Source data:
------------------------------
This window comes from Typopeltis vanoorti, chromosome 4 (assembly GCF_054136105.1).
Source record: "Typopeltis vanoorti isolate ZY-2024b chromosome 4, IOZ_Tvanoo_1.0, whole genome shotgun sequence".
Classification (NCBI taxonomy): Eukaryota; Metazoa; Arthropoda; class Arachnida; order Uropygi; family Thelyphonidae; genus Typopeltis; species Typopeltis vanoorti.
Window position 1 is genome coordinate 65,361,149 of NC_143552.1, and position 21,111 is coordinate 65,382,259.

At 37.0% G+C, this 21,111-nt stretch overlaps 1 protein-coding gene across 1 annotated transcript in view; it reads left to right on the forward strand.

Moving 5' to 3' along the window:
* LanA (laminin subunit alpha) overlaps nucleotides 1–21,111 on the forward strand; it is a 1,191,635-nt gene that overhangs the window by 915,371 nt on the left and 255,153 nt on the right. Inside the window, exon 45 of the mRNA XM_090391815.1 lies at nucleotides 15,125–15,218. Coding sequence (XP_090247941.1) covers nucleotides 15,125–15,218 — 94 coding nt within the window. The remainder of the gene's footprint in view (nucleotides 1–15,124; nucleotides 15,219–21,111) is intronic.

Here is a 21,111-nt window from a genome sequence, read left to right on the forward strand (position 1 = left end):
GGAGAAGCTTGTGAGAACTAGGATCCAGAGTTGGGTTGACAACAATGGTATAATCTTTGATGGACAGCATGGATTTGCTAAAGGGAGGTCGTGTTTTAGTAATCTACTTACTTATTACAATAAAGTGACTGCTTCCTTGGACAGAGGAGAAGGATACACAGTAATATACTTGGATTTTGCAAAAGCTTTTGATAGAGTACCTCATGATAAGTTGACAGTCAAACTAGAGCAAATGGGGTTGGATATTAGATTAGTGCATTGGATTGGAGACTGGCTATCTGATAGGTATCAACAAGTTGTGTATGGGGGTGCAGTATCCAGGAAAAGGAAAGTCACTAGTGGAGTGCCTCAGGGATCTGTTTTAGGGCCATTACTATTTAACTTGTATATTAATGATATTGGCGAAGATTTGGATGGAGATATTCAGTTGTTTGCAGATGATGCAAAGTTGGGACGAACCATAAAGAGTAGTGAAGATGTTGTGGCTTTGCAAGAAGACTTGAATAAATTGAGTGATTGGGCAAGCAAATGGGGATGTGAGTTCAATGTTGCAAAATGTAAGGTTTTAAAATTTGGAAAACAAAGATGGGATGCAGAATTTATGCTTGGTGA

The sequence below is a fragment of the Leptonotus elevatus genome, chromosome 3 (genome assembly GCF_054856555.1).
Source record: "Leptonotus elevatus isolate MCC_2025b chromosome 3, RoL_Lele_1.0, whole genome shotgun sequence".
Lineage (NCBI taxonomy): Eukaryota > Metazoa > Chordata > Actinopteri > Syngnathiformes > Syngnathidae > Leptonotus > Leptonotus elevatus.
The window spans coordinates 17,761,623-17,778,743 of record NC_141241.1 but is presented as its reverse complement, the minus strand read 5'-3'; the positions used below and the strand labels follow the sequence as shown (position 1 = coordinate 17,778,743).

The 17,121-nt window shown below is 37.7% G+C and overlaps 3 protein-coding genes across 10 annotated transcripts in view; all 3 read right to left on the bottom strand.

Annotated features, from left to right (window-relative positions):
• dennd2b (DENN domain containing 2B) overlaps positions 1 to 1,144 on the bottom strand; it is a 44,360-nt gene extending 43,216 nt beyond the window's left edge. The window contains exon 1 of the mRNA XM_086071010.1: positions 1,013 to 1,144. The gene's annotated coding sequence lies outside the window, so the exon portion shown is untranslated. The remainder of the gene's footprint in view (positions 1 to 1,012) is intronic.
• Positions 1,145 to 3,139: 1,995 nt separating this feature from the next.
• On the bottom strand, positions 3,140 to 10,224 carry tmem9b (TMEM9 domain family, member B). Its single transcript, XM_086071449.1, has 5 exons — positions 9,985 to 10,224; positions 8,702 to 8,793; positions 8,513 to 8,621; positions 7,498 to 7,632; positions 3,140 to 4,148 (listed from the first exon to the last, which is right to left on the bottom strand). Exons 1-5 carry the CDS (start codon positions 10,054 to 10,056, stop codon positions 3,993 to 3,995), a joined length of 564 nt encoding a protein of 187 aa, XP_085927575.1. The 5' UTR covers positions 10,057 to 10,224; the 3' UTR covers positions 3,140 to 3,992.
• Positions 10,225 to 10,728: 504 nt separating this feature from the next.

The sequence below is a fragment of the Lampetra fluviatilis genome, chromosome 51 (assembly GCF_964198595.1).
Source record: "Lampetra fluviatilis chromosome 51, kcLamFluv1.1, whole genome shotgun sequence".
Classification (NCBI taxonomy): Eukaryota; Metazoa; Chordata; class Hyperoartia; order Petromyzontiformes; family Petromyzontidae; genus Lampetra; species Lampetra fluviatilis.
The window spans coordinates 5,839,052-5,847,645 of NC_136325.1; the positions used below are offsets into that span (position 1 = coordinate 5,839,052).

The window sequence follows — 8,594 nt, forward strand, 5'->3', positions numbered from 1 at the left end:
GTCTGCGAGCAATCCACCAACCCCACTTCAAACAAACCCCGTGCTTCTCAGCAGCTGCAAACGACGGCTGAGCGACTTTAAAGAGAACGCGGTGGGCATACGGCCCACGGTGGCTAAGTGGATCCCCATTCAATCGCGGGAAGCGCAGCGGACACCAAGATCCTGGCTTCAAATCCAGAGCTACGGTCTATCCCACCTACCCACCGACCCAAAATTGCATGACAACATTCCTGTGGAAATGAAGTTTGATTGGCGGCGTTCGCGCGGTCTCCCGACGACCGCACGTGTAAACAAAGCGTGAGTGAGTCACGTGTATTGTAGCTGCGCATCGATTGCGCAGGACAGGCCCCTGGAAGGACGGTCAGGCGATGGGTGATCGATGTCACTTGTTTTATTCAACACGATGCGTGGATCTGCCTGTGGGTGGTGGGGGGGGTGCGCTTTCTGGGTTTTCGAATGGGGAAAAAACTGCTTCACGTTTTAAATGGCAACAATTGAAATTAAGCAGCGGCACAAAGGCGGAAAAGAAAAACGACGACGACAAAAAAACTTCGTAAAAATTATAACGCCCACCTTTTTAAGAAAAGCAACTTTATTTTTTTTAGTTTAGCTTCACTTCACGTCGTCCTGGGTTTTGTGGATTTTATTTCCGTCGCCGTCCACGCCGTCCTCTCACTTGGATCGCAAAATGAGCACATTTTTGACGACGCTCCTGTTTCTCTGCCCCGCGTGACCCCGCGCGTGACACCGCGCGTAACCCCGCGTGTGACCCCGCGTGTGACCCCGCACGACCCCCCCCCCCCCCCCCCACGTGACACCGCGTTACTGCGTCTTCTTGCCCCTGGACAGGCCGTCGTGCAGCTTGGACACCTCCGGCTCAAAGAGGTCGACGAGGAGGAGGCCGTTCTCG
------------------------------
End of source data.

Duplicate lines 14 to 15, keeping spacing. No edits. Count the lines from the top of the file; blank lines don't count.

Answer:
The 17,121-nt window shown below is 37.7% G+C and overlaps 3 protein-coding genes across 10 annotated transcripts in view; all 3 read right to left on the bottom strand.

Annotated features, from left to right (window-relative positions):